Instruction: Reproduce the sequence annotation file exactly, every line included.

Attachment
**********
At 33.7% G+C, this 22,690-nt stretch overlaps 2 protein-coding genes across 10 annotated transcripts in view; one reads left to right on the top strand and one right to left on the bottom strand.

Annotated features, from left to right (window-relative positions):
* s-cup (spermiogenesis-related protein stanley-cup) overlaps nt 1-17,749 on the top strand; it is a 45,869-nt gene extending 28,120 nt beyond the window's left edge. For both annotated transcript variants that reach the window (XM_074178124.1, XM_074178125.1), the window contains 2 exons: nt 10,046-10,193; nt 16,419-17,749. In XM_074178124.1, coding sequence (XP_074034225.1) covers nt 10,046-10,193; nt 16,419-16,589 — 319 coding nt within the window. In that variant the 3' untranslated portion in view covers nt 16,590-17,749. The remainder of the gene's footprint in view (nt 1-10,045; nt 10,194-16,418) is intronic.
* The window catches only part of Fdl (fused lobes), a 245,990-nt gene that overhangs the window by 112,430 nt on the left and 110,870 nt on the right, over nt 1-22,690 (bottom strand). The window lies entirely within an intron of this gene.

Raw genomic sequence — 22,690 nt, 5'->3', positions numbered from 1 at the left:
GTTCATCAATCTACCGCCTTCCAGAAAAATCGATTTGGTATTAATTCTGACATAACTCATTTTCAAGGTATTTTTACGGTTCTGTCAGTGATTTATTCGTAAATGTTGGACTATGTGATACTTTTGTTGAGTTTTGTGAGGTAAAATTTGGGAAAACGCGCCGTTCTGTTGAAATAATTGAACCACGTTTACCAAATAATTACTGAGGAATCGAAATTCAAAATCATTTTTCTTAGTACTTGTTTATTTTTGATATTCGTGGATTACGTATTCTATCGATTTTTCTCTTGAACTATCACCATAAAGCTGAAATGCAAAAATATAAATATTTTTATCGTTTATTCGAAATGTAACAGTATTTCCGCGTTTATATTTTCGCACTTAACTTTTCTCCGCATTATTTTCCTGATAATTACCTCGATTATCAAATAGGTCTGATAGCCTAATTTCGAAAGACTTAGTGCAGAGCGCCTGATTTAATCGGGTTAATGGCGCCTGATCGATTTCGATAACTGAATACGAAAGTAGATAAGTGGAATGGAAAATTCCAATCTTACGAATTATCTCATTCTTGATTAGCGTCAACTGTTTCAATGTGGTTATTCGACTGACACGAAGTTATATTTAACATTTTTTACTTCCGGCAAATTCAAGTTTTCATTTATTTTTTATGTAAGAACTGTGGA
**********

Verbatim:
At 33.7% G+C, this 22,690-nt stretch overlaps 2 protein-coding genes across 10 annotated transcripts in view; one reads left to right on the top strand and one right to left on the bottom strand.

Annotated features, from left to right (window-relative positions):
* s-cup (spermiogenesis-related protein stanley-cup) overlaps nt 1-17,749 on the top strand; it is a 45,869-nt gene extending 28,120 nt beyond the window's left edge. For both annotated transcript variants that reach the window (XM_074178124.1, XM_074178125.1), the window contains 2 exons: nt 10,046-10,193; nt 16,419-17,749. In XM_074178124.1, coding sequence (XP_074034225.1) covers nt 10,046-10,193; nt 16,419-16,589 — 319 coding nt within the window. In that variant the 3' untranslated portion in view covers nt 16,590-17,749. The remainder of the gene's footprint in view (nt 1-10,045; nt 10,194-16,418) is intronic.
* The window catches only part of Fdl (fused lobes), a 245,990-nt gene that overhangs the window by 112,430 nt on the left and 110,870 nt on the right, over nt 1-22,690 (bottom strand). The window lies entirely within an intron of this gene.

Raw genomic sequence — 22,690 nt, 5'->3', positions numbered from 1 at the left:
GTTCATCAATCTACCGCCTTCCAGAAAAATCGATTTGGTATTAATTCTGACATAACTCATTTTCAAGGTATTTTTACGGTTCTGTCAGTGATTTATTCGTAAATGTTGGACTATGTGATACTTTTGTTGAGTTTTGTGAGGTAAAATTTGGGAAAACGCGCCGTTCTGTTGAAATAATTGAACCACGTTTACCAAATAATTACTGAGGAATCGAAATTCAAAATCATTTTTCTTAGTACTTGTTTATTTTTGATATTCGTGGATTACGTATTCTATCGATTTTTCTCTTGAACTATCACCATAAAGCTGAAATGCAAAAATATAAATATTTTTATCGTTTATTCGAAATGTAACAGTATTTCCGCGTTTATATTTTCGCACTTAACTTTTCTCCGCATTATTTTCCTGATAATTACCTCGATTATCAAATAGGTCTGATAGCCTAATTTCGAAAGACTTAGTGCAGAGCGCCTGATTTAATCGGGTTAATGGCGCCTGATCGATTTCGATAACTGAATACGAAAGTAGATAAGTGGAATGGAAAATTCCAATCTTACGAATTATCTCATTCTTGATTAGCGTCAACTGTTTCAATGTGGTTATTCGACTGACACGAAGTTATATTTAACATTTTTTACTTCCGGCAAATTCAAGTTTTCATTTATTTTTTATGTAAGAACTGTGGA